After pacemaker implantation, follow-up care is provided to ensure that the device is working optimally. A chest x-ray confirms correct placement of the leads and also can identify some complications, such as pneumothorax. Since pacemakers usually are implanted under moderate sedation and analgesia, the patient may still be drowsy on return to the unit from recovery; however, he/she should arouse easily and be able to answer questions and follow commands. Supplemental oxygen is provided (nasal cannula or mask) until the patient is fully awake and his/her oxygen saturation has returned to baseline. Immobilizing the patient's shoulder and arm on the operative side with a sling or ace-wrap for 24 to 48 hr limits movement that could dislodge the tip of the pacing electrode(s) from the endocardial wall, preventing sensing of intrinsic beats or needed pacing. The incision is assessed for bleeding, infection, and incisional discomfort, which is controlled with prescribed analgesia. The patient also is assessed for chest pain, palpitations, dizziness, shortness of breath, hiccuping, and a sensation of pacing in the abdomen, and the cardiologist or surgeon notified if any of these occur. The chest x-ray usually is repeated the following day to document positioning and rule out pneumothorax. Pacer function is checked, and the patient discharged with instructions for activity restrictions and further care. Follow-up care typically includes monitoring the pacemaker's performance, either in the cardiologist's office or by telephonic link-up to ensure, for example, that the pulse generator is triggering a heart rate that is appropriate for the patient's needs, that the leads are working, and that the battery's strength is adequate.

Health care professionals should ascertain the type of pacemaker employed and expectations for its function based on its NASPE/BPG code; monitor the cardiac rate and rhythm for evidence of pacemaker function; assess the patient for evidence of pacemaker failure or noncapture (vertigo, loss of consciousness, hypotension, chest discomfort, dyspnea) and evaluate the patient for effects on cardiac output; teach the patient technique and rationale for monitoring own pulse rate and for care and protection of insertion site; and counsel concerning telephone monitoring check-up, battery replacement, medication regimen, physical activity, and follow-up care. They should encourage the patient to wear or carry medical identification and information indicating the presence and type of pacemaker implanted, along with an electrocardiogram rhythm strip showing pacemaker activity and capture.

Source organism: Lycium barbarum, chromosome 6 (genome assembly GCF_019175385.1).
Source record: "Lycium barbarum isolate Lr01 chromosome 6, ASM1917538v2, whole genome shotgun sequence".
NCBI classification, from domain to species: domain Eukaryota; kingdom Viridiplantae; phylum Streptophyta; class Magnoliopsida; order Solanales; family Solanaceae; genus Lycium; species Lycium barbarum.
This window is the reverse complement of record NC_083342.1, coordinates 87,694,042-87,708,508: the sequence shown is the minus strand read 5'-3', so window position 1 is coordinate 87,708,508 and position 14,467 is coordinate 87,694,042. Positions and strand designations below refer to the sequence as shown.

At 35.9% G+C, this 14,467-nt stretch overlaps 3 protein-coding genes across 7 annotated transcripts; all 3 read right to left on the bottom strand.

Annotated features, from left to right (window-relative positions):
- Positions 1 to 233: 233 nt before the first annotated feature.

Patients with artificial cardiac pacemakers should avoid MR imaging.

breathing pacemaker

A device that stimulates breathing by delivering electrical pulses to both phrenic nerves from an external radio transmitter to an implanted receiver. It is used in patients with quadriplegia or sleep apnea. See: radiofrequency electrophrenic respiration

DDD pacemaker

A rate-adaptive implanted pacing device. It senses and paces both atrial and ventricular events, triggering the atrioventricular (AV) interval so that AV synchrony is maintained over a wide range of heart rates. This type of pacing has reduced the incidence of pacemaker syndrome. It is the most versatile pacing device used. See: pacing code; pacemaker syndrome

DDI pacemaker

An implanted pacing device that senses both atrial and ventricular events but can inhibit only atrial impulses. This type of pacing is used only when atrioventricular conduction is intact. It may be suitable when frequent atrial tachyarrhythmias cause rapid ventricular rates.

demand pacemaker

An implanted pacemaker that is designed to permit its electrical output to be inhibited by the heart's electrical impulses. This decreases the chances for the pacemaker to induce discomfort or dysrhythmias.

dual-chamber pacemaker

A pacemaker that is also known as an atrioventricular sequential pacemaker because it stimulates both atria and ventricles sequentially.

ectopic pacemaker

Any endogenous cardiac pacemaker other than the sinoatrial node.

fixed-rate pacemaker

A pacemaker that stimulates the heart at a predetermined rate.

internal pacemaker

A cardiac pacemaker placed within the body.

permanent pacemaker

An electronic device for permanent cardiac pacing. The leads are usually inserted transvenously through the subclavian or cephalic veins with leads positioned in the right atrium for atrial pacing or in the right ventricular apex for ventricular pacing. The leads are connected to the pulse generator, which is implanted in a subcutaneous pocket below the clavicle.

programmable pacemaker

An electronic permanent pacemaker in which one or more settings can be changed electronically.

rate-responsive pacemaker

An electronic pacemaker that senses changes in the body's need for adjustment of the cardiac rate as can occur in sleeping, waking, sitting, walking, or running. The device alters cardiac rate by sensing body motion, changes in breathing, or slight changes in blood temperature, which improves the quality of life for active patients. It is also called a rate-adaptive pacemaker.

temporary pacemaker

An electronic device for temporary cardiac pacing (e.g., during cardiac surgery and emergencies). The device consists of an electrode catheter inserted transvenously in the right ventricular apex that receives impulses from an external generator.

transcutaneous pacemaker

An artificial cardiac pacemaker that is located outside the body. The electrodes for delivering the stimulus are located on the chest wall. Synonym: transthoracic pacemaker

transthoracic pacemaker

Transcutaneous pacemaker.

uterine pacemaker

One or more areas in the uterus that stimulate contraction of the myometrium.

wandering pacemaker

A cardiac arrhythmia in which the site of origin of the pacemaker stimulus shifts from one site to another, usually from the atrioventricular node to some other part of the atrium.
Medical Dictionary, © 2009 Farlex and Partners